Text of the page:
I Spy With...

Entry by: Finnbar

22nd March 2017
A Pager and Six Cans of Druids

We sit on the bank, passing back and forth a warm can of Druids from the Tesco bag between us. We can see right in Sophie’s office window from here, though all she does is stretch occasionally and drink coffee, tapping away as the afternoon wears on. Of course, she could see us too, were she to look out, but what are we to her?
There’s little conversation between us, an occasional request for a rollie, lighter or fresh can from Annie, which I dutifully hand over. At one point a bird perches on a lamppost between us and the building, and I say that it looks nice. She grunts in reply.
The fifty that Martin paid us to watch Sophie for the day is hot in my top pocket. I bought the day’s essential rations –now scattered around us- with scrapings of change, even slipping the naggin of vodka into the belt of my jeans, just because I couldn’t bear to break the crisp new note. Now it’s begging me to go nuts. All of the beautiful possibilities float in front of my eyes.
I consider, then dismiss, the thought of entry for two to the all-you-can-eat Chinese buffet: There’s enough places around town with inattentive waiting staff where you can grab dinner for nothing without needing to spend half your well-earned cash. Similarly dismissible is a week of warm beds and showers in Cuzo’s hostel. My sleeping bag has a waterproof coating and if you cover yourself in leaves and bit of newspaper you can be toasty enough, even on the nights when Annie doesn’t decide to crawl in beside me.
Now down to the real choices; a big bag of green from Sergio on Talbot Street to hoard for a few weeks? Or a smaller, infinitely more precious bag of golden brown from the nameless bald bouncer on Camden Street?
My reverie is interrupted by Annie nudging me. Sophie is standing up at her desk, picking up her expensive coat and saying goodbye to colleagues. I pull the American thingy Martin gave me from my other pocket. It’s a two way pager, apparently. He knows I don’t have a phone and wasn’t going to trust me with a new one was he?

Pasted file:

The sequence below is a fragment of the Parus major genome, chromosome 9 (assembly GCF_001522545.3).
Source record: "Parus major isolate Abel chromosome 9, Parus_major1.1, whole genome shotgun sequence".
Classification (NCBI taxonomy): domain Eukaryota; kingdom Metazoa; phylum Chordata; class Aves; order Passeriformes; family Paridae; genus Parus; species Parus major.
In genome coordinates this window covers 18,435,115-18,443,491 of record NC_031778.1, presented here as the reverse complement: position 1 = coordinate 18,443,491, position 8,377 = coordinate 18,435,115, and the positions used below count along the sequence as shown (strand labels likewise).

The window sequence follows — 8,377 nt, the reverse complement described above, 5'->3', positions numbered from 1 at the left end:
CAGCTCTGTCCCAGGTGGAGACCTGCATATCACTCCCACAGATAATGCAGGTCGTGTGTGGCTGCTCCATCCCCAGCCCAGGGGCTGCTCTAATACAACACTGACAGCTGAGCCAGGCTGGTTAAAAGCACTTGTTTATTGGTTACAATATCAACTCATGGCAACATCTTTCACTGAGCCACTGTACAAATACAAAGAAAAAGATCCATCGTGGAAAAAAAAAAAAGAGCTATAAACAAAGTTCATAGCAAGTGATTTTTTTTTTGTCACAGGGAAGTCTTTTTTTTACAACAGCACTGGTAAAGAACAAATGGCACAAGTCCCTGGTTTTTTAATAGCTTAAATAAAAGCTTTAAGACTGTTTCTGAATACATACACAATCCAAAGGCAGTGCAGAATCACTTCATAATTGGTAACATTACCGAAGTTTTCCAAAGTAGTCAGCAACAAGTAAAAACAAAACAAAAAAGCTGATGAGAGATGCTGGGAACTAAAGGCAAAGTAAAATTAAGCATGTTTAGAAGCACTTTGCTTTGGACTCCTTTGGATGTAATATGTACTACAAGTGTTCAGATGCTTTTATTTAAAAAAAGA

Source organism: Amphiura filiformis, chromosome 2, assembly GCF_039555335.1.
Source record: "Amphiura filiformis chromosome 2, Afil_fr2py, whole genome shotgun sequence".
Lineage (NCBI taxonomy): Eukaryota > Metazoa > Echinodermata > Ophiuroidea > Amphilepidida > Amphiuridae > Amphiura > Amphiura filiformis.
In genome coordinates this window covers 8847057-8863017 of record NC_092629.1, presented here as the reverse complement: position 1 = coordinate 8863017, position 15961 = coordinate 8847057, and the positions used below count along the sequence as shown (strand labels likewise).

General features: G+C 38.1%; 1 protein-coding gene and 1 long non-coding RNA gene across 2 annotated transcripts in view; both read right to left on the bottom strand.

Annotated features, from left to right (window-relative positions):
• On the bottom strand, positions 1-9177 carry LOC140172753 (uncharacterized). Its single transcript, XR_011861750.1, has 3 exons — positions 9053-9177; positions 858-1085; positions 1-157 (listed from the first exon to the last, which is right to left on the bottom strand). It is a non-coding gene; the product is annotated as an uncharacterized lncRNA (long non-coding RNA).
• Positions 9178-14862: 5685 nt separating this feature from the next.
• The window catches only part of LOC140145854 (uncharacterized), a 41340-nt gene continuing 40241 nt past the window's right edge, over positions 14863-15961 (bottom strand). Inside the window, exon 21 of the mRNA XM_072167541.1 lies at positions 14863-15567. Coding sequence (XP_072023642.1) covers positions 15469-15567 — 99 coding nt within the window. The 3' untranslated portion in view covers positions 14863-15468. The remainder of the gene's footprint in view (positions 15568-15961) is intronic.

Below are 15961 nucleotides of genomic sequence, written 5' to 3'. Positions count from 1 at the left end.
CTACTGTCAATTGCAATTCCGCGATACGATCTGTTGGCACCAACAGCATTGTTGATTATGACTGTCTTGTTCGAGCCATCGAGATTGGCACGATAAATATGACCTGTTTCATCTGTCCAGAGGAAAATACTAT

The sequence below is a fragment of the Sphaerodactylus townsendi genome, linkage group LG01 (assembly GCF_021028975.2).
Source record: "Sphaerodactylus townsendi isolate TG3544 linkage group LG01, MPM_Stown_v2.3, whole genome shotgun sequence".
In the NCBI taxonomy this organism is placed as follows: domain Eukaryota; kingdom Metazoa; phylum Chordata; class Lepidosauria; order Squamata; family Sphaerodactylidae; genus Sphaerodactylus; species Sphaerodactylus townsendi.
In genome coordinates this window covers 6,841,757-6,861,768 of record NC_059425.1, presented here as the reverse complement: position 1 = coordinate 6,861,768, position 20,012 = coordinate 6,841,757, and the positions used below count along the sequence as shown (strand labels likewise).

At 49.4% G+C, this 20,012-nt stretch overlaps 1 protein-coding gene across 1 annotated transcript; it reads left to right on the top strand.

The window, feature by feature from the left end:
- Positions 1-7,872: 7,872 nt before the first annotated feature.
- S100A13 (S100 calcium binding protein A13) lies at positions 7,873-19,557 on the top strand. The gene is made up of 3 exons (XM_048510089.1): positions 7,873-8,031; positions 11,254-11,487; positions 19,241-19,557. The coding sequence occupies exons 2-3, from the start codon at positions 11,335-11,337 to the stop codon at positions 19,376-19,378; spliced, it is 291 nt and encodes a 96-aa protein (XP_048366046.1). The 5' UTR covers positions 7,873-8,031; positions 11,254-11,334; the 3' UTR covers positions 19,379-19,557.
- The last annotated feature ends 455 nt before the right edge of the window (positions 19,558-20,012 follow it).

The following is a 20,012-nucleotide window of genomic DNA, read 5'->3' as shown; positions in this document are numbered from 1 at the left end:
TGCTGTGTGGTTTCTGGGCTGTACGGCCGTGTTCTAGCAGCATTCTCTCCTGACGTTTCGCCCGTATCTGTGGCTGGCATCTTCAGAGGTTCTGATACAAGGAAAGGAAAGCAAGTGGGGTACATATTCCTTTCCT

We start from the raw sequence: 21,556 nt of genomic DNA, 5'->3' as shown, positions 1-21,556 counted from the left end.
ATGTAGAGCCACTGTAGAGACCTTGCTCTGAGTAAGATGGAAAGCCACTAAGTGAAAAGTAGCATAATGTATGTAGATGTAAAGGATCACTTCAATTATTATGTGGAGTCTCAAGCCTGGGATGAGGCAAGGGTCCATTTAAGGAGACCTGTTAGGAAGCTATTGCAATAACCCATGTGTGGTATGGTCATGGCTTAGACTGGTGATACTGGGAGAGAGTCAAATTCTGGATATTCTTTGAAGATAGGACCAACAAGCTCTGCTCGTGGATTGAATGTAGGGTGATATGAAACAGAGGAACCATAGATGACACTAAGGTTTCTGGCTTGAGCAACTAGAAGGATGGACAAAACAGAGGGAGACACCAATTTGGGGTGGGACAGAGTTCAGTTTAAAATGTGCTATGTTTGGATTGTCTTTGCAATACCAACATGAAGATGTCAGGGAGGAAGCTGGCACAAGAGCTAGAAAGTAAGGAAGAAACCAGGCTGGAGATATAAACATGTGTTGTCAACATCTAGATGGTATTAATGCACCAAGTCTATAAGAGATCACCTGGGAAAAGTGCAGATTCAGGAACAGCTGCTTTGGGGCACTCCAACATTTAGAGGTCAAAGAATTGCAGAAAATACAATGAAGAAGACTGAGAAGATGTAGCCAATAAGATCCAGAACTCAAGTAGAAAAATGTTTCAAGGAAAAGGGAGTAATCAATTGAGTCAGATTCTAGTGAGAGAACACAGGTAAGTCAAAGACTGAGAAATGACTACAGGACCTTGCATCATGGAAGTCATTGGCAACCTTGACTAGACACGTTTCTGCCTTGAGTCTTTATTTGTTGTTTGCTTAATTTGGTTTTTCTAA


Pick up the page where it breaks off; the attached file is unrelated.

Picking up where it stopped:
He said to just press the button when she was getting into her car. That was it. For fifty quid. I asked him how it worked. He said that it’s a little radio that only transmits on one frequency. I asked him which one. He asked why I gave a fuck. Fair question.
She’s walking out to her car now, high heels tapping like gunfire on the paving slabs, and she spares us a single glance as she gets into her Mini Cooper. Annie pretends to look elsewhere but I just stare back, quietly sipping my can.
“Why?” I ask, a few moments after she’s turned left and driven off down the strand.
“Why what?”
I gesture to the general area of the car pack, the bank, the beautiful afternoon of Amber Leaf tobacco and soft grass. She just looks at me.
“Why did he pay us for this?”
Annie’s lip curls “Are you soft in the head? He’s riding some mot in their gaf, obviously.”
“D’you think?” It wasn’t that I couldn’t imagine Martin cheating, I just didn’t think he gave enough of a fuck about his marriage to plan it so carefully. Why not just go to a hotel? Maybe he’s one of those sad weirdos who gets a kick out of dressing a girlfriend in his missus’s clothes. I take another swig of the can and hand it over, my thoughts turning back to heroin, not listening to Annie’s scornful reply.
Minutes tick by. The day’s growing cool and the bank is losing its appeal for me. I go to stand up.
“Aw fuck.”
“I never pressed the button. I had it out and all, but then she looked at me when she got in the car and I just forgot. Shite.”
“Press it now then.”
“She’ll be nearly home by now.”
“So? What’s it to us. If Martin asks we just say it’s a shit one. Took too long to send the signal. His own fault for being cheap really isn’t it?”
I press it firmly. A blue light flashes once. That could mean anything really. Ah sure it’s probably grand.